Not only has the shift to remote work affected millions of American workers, but it’s also had a ripple effect on our culture as a whole.
Companies committed to DEI in the workplace must be catalysts for progress by ensuring those crucial discussions resume and continue in 2021.
For millions of Americans who are working from home for the first time, striking a healthy work-life balance in the new normal has proven challenging.
If you’re returning to the office in 2021, you’ll probably find it’s not “business as usual.” The new landscape of work may take some getting used to.
Many people think of investing as saving for the future. But you can also invest in assets that produce regular income.
Yes, many businesses have suffered economically, regardless of industry or size. But a select few have fared well.
With the pandemic raging on and open enrollment around the corner, it's time to look ahead to employer-sponsored benefits for 2021.
The initiative aims to classify the gig workers as independent contractors in California, as they are in the rest of the country.
Ancillary benefits are available to businesses of all sizes and budgets and have wide-ranging value for both employers and employees.
What makes digital nomads different from their predecessors is technology has made it easier to earn a living without a permanent home or office.
Coworking spaces are still proving to be a viable alternative to working from home or a coffee shop for many of the newly self-employed.
As the gig economy grows, there are calls for changing what many see as an antiquated benefits system that is tied to full-time employment.
Automating humdrum tasks like payroll, tax filing, and invoicing frees up time and lets you focus your unique talents on helping your business succeed.
Millennials want an employer that offers them more than just a paycheck; they want an employer that will provide them with a feeling of well-being.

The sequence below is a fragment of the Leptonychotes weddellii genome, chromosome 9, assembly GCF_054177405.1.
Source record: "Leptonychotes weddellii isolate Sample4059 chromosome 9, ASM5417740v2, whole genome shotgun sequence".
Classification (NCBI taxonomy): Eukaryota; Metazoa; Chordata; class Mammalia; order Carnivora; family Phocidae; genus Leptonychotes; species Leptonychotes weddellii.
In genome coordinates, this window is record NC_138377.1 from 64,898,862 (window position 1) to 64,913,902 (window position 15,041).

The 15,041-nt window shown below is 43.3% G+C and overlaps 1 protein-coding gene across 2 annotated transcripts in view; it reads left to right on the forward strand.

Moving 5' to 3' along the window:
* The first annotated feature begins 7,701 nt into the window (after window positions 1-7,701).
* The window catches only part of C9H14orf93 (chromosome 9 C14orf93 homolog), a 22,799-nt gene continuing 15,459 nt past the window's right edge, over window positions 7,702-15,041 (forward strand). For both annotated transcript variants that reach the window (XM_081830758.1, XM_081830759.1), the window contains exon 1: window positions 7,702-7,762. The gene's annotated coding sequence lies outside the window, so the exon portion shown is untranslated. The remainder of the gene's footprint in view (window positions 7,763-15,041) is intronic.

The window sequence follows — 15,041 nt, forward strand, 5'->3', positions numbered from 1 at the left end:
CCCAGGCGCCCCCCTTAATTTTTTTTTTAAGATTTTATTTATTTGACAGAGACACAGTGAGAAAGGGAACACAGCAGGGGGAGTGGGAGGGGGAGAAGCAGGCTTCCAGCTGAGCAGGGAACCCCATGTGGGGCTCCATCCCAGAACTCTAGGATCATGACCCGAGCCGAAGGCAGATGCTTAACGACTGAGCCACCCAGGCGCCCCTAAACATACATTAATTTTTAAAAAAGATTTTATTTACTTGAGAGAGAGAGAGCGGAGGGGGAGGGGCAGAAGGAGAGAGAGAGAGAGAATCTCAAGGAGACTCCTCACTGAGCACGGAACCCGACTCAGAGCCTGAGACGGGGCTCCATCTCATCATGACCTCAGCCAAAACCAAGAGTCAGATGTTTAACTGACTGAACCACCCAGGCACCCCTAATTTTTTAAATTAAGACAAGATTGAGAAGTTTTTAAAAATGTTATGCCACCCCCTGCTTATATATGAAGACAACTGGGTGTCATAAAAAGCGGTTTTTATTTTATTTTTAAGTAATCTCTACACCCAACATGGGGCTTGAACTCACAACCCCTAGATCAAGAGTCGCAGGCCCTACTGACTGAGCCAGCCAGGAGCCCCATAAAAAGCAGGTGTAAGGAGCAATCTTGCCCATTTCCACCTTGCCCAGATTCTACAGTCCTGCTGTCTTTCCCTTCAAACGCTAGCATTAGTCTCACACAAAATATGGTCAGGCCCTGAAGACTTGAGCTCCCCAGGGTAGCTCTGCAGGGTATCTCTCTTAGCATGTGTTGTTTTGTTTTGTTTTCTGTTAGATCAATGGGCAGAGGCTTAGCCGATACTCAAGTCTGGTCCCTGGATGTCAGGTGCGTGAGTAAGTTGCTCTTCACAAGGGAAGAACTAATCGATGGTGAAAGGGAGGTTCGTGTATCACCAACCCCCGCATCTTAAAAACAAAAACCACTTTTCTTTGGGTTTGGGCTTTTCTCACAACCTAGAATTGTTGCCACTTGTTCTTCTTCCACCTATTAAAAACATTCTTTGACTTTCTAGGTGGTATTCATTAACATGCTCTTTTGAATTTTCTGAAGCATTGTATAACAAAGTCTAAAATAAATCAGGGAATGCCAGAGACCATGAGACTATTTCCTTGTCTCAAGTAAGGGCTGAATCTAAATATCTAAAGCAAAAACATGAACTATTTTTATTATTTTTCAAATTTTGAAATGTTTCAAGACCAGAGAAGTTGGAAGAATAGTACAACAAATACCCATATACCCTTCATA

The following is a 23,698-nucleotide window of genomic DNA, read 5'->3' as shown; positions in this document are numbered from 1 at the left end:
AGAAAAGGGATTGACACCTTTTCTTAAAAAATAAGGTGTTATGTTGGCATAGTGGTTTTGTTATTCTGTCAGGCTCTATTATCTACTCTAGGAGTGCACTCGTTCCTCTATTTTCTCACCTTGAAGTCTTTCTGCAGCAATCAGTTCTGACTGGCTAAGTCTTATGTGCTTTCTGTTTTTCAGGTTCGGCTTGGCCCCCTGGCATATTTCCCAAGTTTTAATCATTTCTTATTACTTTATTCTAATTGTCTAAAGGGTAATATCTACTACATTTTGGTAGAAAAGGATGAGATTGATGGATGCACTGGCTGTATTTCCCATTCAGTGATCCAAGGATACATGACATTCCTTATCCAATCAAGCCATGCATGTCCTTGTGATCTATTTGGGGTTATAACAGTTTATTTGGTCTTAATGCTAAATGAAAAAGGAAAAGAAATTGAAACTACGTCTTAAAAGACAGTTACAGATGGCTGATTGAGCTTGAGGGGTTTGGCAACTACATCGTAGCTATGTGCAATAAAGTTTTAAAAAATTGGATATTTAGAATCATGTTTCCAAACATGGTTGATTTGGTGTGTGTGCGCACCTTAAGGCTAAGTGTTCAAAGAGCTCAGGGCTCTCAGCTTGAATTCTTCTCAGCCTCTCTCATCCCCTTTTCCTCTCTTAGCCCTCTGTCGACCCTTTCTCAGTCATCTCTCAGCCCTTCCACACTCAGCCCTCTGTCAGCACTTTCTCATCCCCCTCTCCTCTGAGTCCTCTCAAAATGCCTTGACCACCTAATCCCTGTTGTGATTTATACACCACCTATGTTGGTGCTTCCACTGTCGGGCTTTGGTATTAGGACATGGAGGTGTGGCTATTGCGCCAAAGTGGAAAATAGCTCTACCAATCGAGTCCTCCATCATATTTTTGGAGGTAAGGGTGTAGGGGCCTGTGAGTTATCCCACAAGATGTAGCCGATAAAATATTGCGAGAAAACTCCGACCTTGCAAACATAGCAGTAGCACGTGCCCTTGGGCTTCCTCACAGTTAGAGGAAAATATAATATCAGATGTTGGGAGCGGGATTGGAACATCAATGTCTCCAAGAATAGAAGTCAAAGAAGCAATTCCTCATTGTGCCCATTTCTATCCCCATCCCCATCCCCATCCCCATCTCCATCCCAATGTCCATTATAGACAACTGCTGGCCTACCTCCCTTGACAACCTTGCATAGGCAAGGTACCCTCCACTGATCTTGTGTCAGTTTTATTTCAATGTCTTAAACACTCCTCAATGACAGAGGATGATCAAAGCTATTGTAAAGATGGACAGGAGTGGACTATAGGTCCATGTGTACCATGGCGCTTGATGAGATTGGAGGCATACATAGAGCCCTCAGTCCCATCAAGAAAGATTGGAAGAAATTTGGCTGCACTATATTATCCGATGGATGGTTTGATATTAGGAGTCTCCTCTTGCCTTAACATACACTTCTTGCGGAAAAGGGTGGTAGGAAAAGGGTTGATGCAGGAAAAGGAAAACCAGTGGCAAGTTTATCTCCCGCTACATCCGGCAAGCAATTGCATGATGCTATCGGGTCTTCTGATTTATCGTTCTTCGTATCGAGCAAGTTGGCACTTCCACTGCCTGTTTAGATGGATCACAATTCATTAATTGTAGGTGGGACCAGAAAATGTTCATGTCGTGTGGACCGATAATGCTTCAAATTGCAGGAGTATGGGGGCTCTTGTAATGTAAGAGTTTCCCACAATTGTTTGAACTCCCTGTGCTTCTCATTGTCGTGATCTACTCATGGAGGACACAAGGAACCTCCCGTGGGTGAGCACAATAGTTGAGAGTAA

When it comes to the "1099 vs. W2" debate, it can be tough for both workers and companies to choose which route to take.
Maintaining a high functioning work-life balance can be challenging, especially if you have no choice but to work from home given the current situation.
If your job is eliminated or you’re laid off through no fault of your own, you are likely eligible for unemployment benefits.
According to a marketplace survey on burnout by Deloitte, 77% of professionals surveyed have experienced burnout in their current job.
Disability insurance could very well be the most important component of the benefits package you build for yourself as a self-employed individual.
Today’s workforce reflects the evolution of a service-oriented economy: six of the 10 largest U.S. employers are retailers or fast-food chains.
For some, it's a sigh of relief to be able to work in their pajamas. For others, it’s a painful adjustment to working outside of a structured environment.
There are infinite resources on how to get a job. But there isn’t nearly as much advice on how to leave a job, whether voluntary or involuntary.
The spread of the novel coronavirus has prompted calls for more laws to require employers to pay workers for time off during an illness.
For many professionals, work and life no longer fit into structured time segments. And usually, it’s work seeping into our personal lives.
At every company, employees and prospective new hires deserve an equal opportunity to work and grow their careers.
Though worksite benefits are voluntary, it may be in your best interest to consider accepting some of these perks. If you don’t, it’s like turning down money.
More than 500,000 businesses are started each month. Roughly half will last five years or more, according to the Small Business Administration.